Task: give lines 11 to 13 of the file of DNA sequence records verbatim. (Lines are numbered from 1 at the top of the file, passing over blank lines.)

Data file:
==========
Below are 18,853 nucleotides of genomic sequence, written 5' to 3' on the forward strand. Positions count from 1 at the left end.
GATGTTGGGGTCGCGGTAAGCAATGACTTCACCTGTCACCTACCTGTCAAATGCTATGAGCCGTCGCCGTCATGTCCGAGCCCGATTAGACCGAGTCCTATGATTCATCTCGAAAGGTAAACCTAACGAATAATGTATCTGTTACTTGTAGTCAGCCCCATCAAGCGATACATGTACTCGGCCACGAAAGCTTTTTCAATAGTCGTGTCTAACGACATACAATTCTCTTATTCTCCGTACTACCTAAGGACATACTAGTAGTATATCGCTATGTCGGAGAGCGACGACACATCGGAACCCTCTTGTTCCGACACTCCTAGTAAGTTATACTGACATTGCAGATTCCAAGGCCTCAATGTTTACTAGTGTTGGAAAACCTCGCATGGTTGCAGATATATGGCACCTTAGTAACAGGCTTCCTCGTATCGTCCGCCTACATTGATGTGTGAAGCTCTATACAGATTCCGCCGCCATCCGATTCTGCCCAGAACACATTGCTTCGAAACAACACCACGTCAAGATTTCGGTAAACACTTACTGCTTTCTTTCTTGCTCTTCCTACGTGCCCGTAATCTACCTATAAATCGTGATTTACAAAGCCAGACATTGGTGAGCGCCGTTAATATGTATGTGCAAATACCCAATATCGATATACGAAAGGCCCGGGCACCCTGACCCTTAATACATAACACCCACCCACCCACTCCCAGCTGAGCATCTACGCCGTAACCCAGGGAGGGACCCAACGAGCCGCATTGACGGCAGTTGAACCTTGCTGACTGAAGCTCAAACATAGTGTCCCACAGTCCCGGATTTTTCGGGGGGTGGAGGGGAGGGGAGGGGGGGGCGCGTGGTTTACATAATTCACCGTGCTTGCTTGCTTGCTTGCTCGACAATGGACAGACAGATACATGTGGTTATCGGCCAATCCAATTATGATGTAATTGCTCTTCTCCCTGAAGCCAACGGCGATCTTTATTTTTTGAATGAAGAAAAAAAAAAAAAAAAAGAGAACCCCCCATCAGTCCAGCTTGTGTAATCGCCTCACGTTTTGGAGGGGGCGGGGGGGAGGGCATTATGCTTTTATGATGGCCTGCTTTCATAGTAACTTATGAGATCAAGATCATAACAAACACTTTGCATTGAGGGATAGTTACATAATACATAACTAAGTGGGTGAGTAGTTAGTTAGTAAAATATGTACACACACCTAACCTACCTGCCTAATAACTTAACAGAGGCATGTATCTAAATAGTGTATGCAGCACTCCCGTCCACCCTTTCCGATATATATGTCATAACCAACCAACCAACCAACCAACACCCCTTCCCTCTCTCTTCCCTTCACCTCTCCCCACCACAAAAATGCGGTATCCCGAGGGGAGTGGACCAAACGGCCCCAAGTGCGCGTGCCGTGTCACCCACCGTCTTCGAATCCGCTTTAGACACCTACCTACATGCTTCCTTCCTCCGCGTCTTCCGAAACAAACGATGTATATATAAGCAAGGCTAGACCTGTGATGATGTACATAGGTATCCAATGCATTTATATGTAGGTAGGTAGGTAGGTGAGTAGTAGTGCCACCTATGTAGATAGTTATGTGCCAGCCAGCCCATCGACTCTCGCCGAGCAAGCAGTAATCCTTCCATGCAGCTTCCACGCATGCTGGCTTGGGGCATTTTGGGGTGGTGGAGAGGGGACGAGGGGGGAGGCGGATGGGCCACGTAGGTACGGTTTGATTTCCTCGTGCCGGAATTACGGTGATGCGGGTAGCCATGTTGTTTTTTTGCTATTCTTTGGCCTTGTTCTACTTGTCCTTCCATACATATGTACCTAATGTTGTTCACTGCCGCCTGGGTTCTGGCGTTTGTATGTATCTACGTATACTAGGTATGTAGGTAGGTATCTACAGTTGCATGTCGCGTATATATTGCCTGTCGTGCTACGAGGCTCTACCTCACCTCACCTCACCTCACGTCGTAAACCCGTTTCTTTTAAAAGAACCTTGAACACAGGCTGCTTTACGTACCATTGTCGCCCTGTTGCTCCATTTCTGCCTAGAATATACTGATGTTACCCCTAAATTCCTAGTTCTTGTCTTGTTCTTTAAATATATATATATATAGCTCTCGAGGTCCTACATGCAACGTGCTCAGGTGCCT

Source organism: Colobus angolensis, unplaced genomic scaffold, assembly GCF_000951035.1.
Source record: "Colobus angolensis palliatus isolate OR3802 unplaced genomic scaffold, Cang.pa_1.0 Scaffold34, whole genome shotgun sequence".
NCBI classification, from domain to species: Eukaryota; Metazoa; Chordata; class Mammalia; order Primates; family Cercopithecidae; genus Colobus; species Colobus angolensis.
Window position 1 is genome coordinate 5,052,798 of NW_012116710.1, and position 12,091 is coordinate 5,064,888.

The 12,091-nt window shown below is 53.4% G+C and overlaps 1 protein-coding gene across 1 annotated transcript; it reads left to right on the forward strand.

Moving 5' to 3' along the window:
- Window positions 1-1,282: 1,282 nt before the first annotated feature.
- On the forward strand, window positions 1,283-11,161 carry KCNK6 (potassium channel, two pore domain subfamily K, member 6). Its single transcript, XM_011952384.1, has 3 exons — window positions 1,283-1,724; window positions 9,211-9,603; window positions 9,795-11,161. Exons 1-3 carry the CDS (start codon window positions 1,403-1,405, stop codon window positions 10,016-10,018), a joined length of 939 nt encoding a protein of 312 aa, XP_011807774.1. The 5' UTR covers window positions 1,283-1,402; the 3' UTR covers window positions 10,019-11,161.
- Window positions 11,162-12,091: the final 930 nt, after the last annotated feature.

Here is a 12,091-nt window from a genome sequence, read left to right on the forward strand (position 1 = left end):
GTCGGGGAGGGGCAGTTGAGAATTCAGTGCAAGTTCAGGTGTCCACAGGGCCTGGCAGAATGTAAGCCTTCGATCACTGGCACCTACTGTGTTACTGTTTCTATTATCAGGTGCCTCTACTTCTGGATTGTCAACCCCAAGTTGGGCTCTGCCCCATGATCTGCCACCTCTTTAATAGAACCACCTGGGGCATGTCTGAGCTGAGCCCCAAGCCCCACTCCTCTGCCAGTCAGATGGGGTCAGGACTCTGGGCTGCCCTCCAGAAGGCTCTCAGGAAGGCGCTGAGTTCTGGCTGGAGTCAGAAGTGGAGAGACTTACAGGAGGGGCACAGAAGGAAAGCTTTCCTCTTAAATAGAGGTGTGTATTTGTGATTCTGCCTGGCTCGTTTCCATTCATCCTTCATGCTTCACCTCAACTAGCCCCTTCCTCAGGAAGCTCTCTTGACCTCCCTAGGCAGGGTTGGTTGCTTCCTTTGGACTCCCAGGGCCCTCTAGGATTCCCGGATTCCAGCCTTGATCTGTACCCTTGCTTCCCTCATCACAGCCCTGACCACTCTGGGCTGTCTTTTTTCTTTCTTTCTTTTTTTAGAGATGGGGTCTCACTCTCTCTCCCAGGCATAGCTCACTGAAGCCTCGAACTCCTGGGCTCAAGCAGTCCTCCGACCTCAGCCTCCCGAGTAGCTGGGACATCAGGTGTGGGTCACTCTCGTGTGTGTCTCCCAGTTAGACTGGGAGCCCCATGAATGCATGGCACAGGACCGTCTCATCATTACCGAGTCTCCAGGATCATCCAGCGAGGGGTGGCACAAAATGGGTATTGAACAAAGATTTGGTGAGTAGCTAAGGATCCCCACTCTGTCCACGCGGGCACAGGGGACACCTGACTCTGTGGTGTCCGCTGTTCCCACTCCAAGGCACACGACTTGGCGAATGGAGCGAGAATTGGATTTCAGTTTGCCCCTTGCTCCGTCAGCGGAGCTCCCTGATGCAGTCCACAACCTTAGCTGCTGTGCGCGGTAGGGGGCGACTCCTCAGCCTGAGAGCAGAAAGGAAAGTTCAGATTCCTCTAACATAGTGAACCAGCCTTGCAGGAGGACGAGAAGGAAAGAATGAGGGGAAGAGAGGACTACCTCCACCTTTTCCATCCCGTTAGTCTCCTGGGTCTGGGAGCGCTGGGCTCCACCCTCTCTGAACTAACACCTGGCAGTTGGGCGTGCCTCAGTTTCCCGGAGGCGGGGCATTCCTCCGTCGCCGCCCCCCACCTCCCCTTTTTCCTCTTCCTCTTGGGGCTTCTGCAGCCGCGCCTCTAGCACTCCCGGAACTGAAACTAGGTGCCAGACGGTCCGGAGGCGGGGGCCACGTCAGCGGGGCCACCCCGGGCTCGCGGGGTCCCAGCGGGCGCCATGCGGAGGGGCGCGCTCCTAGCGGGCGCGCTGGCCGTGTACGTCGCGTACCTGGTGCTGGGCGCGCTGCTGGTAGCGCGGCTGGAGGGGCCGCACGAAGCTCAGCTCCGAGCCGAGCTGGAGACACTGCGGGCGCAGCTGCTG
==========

- Window positions 11,162-12,091: the final 930 nt, after the last annotated feature.

Here is a 12,091-nt window from a genome sequence, read left to right on the forward strand (position 1 = left end):
GTCGGGGAGGGGCAGTTGAGAATTCAGTGCAAGTTCAGGTGTCCACAGGGCCTGGCAGAATGTAAGCCTTCGATCACTGGCACCTACTGTGTTACTGTTTCTATTATCAGGTGCCTCTACTTCTGGATTGTCAACCCCAAGTTGGGCTCTGCCCCATGATCTGCCACCTCTTTAATAGAACCACCTGGGGCATGTCTGAGCTGAGCCCCAAGCCCCACTCCTCTGCCAGTCAGATGGGGTCAGGACTCTGGGCTGCCCTCCAGAAGGCTCTCAGGAAGGCGCTGAGTTCTGGCTGGAGTCAGAAGTGGAGAGACTTACAGGAGGGGCACAGAAGGAAAGCTTTCCTCTTAAATAGAGGTGTGTATTTGTGATTCTGCCTGGCTCGTTTCCATTCATCCTTCATGCTTCACCTCAACTAGCCCCTTCCTCAGGAAGCTCTCTTGACCTCCCTAGGCAGGGTTGGTTGCTTCCTTTGGACTCCCAGGGCCCTCTAGGATTCCCGGATTCCAGCCTTGATCTGTACCCTTGCTTCCCTCATCACAGCCCTGACCACTCTGGGCTGTCTTTTTTCTTTCTTTCTTTTTTTAGAGATGGGGTCTCACTCTCTCTCCCAGGCATAGCTCACTGAAGCCTCGAACTCCTGGGCTCAAGCAGTCCTCCGACCTCAGCCTCCCGAGTAGCTGGGACATCAGGTGTGGGTCACTCTCGTGTGTGTCTCCCAGTTAGACTGGGAGCCCCATGAATGCATGGCACAGGACCGTCTCATCATTACCGAGTCTCCAGGATCATCCAGCGAGGGGTGGCACAAAATGGGTATTGAACAAAGATTTGGTGAGTAGCTAAGGATCCCCACTCTGTCCACGCGGGCACAGGGGACACCTGACTCTGTGGTGTCCGCTGTTCCCACTCCAAGGCACACGACTTGGCGAATGGAGCGAGAATTGGATTTCAGTTTGCCCCTTGCTCCGTCAGCGGAGCTCCCTGATGCAGTCCACAACCTTAGCTGCTGTGCGCGGTAGGGGGCGACTCCTCAGCCTGAGAGCAGAAAGGAAAGTTCAGATTCCTCTAACATAGTGAACCAGCCTTGCAGGAGGACGAGAAGGAAAGAATGAGGGGAAGAGAGGACTACCTCCACCTTTTCCATCCCGTTAGTCTCCTGGGTCTGGGAGCGCTGGGCTCCACCCTCTCTGAACTAACACCTGGCAGTTGGGCGTGCCTCAGTTTCCCGGAGGCGGGGCATTCCTCCGTCGCCGCCCCCCACCTCCCCTTTTTCCTCTTCCTCTTGGGGCTTCTGCAGCCGCGCCTCTAGCACTCCCGGAACTGAAACTAGGTGCCAGACGGTCCGGAGGCGGGGGCCACGTCAGCGGGGCCACCCCGGGCTCGCGGGGTCCCAGCGGGCGCCATGCGGAGGGGCGCGCTCCTAGCGGGCGCGCTGGCCGTGTACGTCGCGTACCTGGTGCTGGGCGCGCTGCTGGTAGCGCGGCTGGAGGGGCCGCACGAAGCTCAGCTCCGAGCCGAGCTGGAGACACTGCGGGCGCAGCTGCTG